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              Jay Taylor’s Inflation/Deflation Watch (IDW)

idw-2016-12-23Which way are markets headed in 2017? My IDW, which measures prices denominated in U.S. dollars for a wide choice of global stocks, U.S. Treasuries, and a wide variety of commodities, has actually been rolling over even though trillions upon trillions of new money creation has taken place since the 2008-09 financial crisis. As you can see, since the peak at 159.87 in 2011, my IDW has been rolling over, though 2016 has seen a considerable bounce back from a very significant decline below the five-year moving average. As of Thursday of this week, my IDW stood at 148.71, which compares to a three-year average of 148.45 and a five-year average of 144.58. 


Of course my IDW is misleading in terms of measuring “inflation,” for a number of reasons. First, it provides equal weight for all the items in the IDW. So for example, a 1% change in the silver price has the same impact on the IDW reading as a 1% move in much larger markets like the S&P 500 or the oil markets. And when applying the actual definition of inflation as applied by the Austrian school of economics, my IDW understates inflation by a massive degree. The Austrians quite correctly define inflation simply as the growth in the money supply. When we appropriately measure inflation by the monetary theft at the hands of the Federal Reserve Bank and as measured by the St. Louis Fed Monetary base, “inflation” has more than tripled since 2008! Our government’s propaganda has us believing that “inflation” is less than 2% per year. That measure in and of itself is bogus, as documented by economist John Williams.  But it totally ignores inflation in the global debt and equity markets, which is the food upon which America’s economic parasites in government and Wall Street have feasted. It is that reallocation of wealth from Main Street to Wall Street and Washington that has had average working-class people angry and voting for Donald Trump.

If Donald Trump follows up on his election rhetoric, it should mean a reversal of wealth from parasitic Washington and Wall Street. Perhaps it’s my senior years that leave me a bit cynical on that score. After Wall Street and Washington have raped middle income Americans increasingly since Nixon took us off the gold standard, is there anyone reading this who thinks Wall Street and Washington will allow a reversal of wealth from their pockets to average Americans?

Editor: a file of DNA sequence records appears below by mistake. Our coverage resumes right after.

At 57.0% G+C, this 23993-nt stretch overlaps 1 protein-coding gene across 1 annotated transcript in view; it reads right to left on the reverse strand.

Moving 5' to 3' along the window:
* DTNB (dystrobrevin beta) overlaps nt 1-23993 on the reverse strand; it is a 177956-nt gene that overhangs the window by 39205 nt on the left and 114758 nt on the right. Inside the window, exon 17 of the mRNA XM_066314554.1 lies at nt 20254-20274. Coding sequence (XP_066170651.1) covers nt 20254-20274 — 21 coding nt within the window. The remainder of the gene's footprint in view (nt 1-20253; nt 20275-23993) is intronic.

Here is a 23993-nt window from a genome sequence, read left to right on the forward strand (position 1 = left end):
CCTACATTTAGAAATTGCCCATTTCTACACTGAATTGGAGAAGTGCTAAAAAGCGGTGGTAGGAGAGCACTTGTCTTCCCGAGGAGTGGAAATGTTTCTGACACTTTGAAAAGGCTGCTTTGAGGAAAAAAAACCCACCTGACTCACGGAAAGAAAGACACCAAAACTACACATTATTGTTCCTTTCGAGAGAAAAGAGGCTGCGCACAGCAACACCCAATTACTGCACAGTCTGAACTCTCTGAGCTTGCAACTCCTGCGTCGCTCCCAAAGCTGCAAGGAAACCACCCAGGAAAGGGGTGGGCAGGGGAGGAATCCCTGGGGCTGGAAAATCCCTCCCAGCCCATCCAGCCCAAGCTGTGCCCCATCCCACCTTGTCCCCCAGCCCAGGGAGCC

The question is this. In what manner will the elite continue to rape and pillage the common folks? Will it be through a deflationary implosion more akin to what Daniel Oliver suggested on my radio show this past week? Or will it be through a galloping inflation more akin to the vision of Alasdair Macleod of Goldmoney?

Dan Oliver noted on my show last week that Donald Trump is entering the White House at a point in the credit cycle akin to the points at which both Herbert Hoover and Richard Nixon entered the presidency. Daniel’s point of view is that with credit reaching its peak, an inevitable unwinding of credit will cause commodity prices to decline, perhaps severely. But that’s not bad news for gold miners because, as Dan quite properly points out, gold mining firms do best when the real price of gold, measured against commodities, rises. So it’s possible we can have a decline in the nominal price of gold but also a rise in the real price of gold and thus rising margins for gold production. You can listen to Daniel’s comments on my radio show here:

Alasdair Macleod is my scheduled guest for my first radio show in 2017, that being on January 3. Alasdair has just written a report discussing his forecast for 2017. Alasdair does not disagree with Dan Oliver in terms of his prediction for stocks and bonds. He is bearish on both of those markets as well. But what Alasdair sees is a massive exodus of the huge amount of money that went into those markets, flowing into precious metals and commodities. In other words, Alasdair is not counting on the monetary implosion that Dan foresees. I will of course remind you of Alasdair’s appearance on my show next week in this letter.  Let me say that both views have merit. I do not know which of the two I come down on. I remain agnostic with respect to the Inflation/Deflation debate. I think both will eventually be right. But it is a matter of timing and as they say, “timing is everything,” when it comes to investing.

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